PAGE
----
The Planning Commission had proposed, in 2000, an integrated management approach to conserve natural resources like water, soil, bio-diversity and forests, beside a well-organised monitoring and evaluation process. This was proposed with the aim to bring the natural resources under one umbrella and for the adoption of an integrated management approach. Unfortunately, each of the natural resources — water, soil, forests and bio-diversity – has been dealt with in a fragmented manner by different agencies.
Information-based efforts need to be initiated by the communities by empowering themselves at the grassroots levels. India should give a lead to the recognition that water is a scarce commodity. Efficiency in water use and development of water should be done hand in hand. Also, there is an urgent need to change the mindset of the people and institutional framework of the country to face the water crisis looming over the country.
It is not clear what has been done to the proposal of the Planning Commission that was aimed at equity and economic viability. Also, it is essential to devise a set of criteria and indicators (C&I), which would be applied by all those responsible for integrated management of soil for sustainable management of natural resources, including water. Besides, there is an urgent need for clarity in the criteria applied to monitor and evaluate the natural resources as well as yield regulation.
For increased flow of water, the goal of 33 per cent forest cover in the country has to be achieved combining both agriculture and forest policies. And, there has to be a sound system of substitution is worked out to ensure forests are not over-exploited and bio-diversity is not damaged yet sustained production took place to meet the economic needs of the local people.
Survival of the Rivers
The CPCB has identified as many as 22 rivers as polluted in the country and there is no doubt that the rivers have a natural capacity to cleanse themselves but with the growing urbanisation, agricultural demands for water increasing and sewage spewing into our depleted river systems, this innate capacity to rejuvenate is being incapacitated. Yamuna and Sabarmati are the most polluted rivers of the country. Pollution levels rise phenomenally when the water in the rivers decreases.
There are also disturbing reports of Ganga drying up because the Gangotari glacier, its main source of water, is receding at the rate of 10 to 30 metres a year. Most rivers are facing a water shortage heightening the pollution level. In the last 20 years, the area under agriculture has been augmented with increased irrigation drawn from our rivers. Ganga, which runs through one of most densely populated areas in the world and home to nearly 400 million people, is also heavily polluted. As access to sewer and sanitation facilities in the river basin is so scarce, dozens of cities spew millions of gallons of untreated human and industrial waste into its sluggish waters. Once one could see river dolphins in Ganga near Varanasi city, now even fish are few. Sad to say, all rivers in India are grossly over-exploited and heavily polluted.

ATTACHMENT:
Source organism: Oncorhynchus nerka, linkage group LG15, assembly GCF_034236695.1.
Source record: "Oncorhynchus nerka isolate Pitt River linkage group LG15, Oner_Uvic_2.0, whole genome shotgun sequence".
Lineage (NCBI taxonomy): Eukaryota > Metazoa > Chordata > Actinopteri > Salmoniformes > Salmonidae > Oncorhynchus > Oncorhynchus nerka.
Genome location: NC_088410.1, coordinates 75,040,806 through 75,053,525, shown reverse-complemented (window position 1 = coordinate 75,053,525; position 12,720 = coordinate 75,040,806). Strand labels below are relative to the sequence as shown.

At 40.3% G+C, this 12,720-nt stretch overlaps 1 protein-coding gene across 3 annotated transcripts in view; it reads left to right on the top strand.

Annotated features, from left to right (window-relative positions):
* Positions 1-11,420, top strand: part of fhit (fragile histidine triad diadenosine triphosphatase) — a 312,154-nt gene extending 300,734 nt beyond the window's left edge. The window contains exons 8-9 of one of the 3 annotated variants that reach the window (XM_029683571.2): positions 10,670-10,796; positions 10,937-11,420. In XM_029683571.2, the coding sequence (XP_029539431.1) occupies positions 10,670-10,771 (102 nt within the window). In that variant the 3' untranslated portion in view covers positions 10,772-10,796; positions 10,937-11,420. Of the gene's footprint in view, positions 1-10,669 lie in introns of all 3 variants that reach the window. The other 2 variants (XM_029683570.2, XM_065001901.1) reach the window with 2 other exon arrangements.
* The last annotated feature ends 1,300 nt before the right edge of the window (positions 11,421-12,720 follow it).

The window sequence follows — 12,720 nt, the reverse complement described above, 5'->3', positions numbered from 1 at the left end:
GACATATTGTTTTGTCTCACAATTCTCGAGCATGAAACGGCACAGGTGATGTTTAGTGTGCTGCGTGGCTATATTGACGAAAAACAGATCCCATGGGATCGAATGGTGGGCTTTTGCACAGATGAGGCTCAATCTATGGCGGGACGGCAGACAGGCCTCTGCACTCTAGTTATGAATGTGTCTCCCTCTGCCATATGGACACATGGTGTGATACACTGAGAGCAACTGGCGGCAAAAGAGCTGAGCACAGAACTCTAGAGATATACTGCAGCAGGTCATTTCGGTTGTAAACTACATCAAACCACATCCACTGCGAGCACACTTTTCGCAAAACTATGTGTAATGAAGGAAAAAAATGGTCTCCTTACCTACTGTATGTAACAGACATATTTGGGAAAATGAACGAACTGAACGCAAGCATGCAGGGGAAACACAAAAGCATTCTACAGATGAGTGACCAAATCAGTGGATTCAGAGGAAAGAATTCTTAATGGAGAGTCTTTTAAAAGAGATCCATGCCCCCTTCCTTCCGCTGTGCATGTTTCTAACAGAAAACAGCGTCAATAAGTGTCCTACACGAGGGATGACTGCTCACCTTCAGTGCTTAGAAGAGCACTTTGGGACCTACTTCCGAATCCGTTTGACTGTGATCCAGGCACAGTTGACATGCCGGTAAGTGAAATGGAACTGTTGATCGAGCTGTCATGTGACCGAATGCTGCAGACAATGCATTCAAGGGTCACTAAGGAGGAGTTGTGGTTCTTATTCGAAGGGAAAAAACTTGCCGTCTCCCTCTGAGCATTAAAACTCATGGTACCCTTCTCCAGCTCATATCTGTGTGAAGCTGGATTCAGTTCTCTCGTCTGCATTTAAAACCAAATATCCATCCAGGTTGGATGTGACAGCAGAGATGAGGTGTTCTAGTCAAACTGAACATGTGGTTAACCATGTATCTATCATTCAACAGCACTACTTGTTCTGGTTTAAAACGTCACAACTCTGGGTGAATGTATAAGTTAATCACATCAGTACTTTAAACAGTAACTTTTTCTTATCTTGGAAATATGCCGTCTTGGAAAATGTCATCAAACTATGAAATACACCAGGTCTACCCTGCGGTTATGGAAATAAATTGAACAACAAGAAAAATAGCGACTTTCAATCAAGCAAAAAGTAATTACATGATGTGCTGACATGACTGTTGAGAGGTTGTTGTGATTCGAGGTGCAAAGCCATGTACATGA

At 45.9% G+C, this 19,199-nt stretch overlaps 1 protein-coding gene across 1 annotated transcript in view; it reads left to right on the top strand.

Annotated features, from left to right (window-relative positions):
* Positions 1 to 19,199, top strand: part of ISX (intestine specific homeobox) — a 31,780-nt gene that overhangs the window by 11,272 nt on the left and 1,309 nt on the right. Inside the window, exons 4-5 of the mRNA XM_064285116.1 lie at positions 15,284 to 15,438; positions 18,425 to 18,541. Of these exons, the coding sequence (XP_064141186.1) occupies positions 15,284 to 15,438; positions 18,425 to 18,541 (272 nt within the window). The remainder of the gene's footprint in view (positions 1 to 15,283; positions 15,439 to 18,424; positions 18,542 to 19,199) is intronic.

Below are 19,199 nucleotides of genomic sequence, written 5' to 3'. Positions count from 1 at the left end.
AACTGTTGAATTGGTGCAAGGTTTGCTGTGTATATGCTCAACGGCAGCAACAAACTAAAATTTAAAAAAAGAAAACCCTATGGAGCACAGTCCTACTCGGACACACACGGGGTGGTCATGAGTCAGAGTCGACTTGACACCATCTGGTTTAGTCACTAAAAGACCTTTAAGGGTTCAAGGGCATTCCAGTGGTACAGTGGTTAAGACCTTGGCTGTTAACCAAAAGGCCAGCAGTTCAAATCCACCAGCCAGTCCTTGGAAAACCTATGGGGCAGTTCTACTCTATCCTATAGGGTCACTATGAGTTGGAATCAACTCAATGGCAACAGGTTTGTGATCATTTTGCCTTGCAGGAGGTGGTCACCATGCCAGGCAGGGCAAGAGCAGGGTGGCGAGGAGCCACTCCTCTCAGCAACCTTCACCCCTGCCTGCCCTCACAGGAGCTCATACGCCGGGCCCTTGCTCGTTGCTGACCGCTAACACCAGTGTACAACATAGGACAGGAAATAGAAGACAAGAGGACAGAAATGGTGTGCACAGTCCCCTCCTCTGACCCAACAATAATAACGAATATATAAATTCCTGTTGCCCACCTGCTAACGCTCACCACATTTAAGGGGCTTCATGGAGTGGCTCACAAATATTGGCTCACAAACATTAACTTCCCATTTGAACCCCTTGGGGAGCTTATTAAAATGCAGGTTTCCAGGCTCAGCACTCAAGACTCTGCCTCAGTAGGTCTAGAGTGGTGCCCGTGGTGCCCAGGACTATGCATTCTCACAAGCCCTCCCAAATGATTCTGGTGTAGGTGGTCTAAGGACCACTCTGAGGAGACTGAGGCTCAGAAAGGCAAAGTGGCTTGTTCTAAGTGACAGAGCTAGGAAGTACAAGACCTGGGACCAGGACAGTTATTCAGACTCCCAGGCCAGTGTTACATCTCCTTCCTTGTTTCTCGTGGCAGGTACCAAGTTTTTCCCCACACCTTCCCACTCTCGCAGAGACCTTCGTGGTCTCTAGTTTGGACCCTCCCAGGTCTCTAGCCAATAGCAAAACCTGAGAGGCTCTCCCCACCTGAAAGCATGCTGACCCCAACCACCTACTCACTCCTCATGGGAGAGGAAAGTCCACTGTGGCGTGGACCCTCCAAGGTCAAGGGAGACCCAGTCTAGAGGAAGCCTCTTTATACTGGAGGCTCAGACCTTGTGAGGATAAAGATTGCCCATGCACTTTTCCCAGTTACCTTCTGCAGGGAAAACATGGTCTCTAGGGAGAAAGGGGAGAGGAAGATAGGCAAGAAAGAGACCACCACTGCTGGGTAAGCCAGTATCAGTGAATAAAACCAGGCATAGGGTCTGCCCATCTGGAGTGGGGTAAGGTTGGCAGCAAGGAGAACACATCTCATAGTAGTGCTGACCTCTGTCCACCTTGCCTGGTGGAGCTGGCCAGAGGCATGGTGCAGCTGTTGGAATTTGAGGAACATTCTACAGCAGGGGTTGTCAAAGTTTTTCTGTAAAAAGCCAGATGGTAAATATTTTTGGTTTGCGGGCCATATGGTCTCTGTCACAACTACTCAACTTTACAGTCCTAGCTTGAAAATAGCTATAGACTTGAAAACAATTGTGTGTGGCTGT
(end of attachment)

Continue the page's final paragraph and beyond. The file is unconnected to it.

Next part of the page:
One of the most regrettable environmental failures is the Ganga Action Plan (GAP), which was launched in 1985 and cost Rs six billion. A study found that the amount of sewage flowing into the Ganga has doubled since 1985, while a government audit found that funds meant for cleaning the river were being siphoned off.
It is now recognised that the major shortcomings of the GAP-I. Even the government had admitted the failure in Parliament. GAP-I has already been declared closed and work under GAP-II is likely to be “completed” by 2005. When the total cost of environmental degradation is considered, it more than offsets the positive economic growth of the past two decades, according to the National Environmental Engineering Research Institute. Although the nation has stringent pollution controls, compliance is low due to little political will, outdated technologies, lack of capital and poor infrastructure, activists say.
Saifuddin Soz as minister for environment and forests had to lament over the lethargy and corruption that had ruined a dream project. Under the GAP, sewage treatment plants (STPs) were to be put up in 27 Class One cities. By the time they were constructed the amount of sewage generated by the city had doubled in some places and the plants just could not handle the load. In the 10th five-year plan a sum of Rs. 3,000 crore has been earmarked for cleaning up rivers under the National River Action Plan. The plan will focus on 149 cities along these rivers.
In fact, the water pollution scenario is quite frightening. With the population explosion, urban centres are spreading and there is greater generation of wastewater. 16,000 mld (million litres daily) is generated from class-1 cities. Delhi alone generates 2,250 m.ld of sewage, which is more than that of all the Class-2 cities. The low level of the Yamuna and the huge quantity of waste it receives have given it the dubious distinction of being the most polluted river of the country. And, of the 17,600 million litres of wastewater generated in the country every day, only 4,000 million litres are treated. Vast quantities of untreated wastewater are getting into our water bodies and the environment.
Of the 45,000 km length of our rivers, 6,000 km have a bio-oxygen demand (BOD) above 3mg/l (milligrams per litres), which means they are unfit for drinking, according to the CPCB. Yamuna has a BOD of 35 to 40 mg/l. The coliform content in Yamuna is as high as in raw sewage, according to the National River Conservation Authority in the Ministry of Environment and Forests.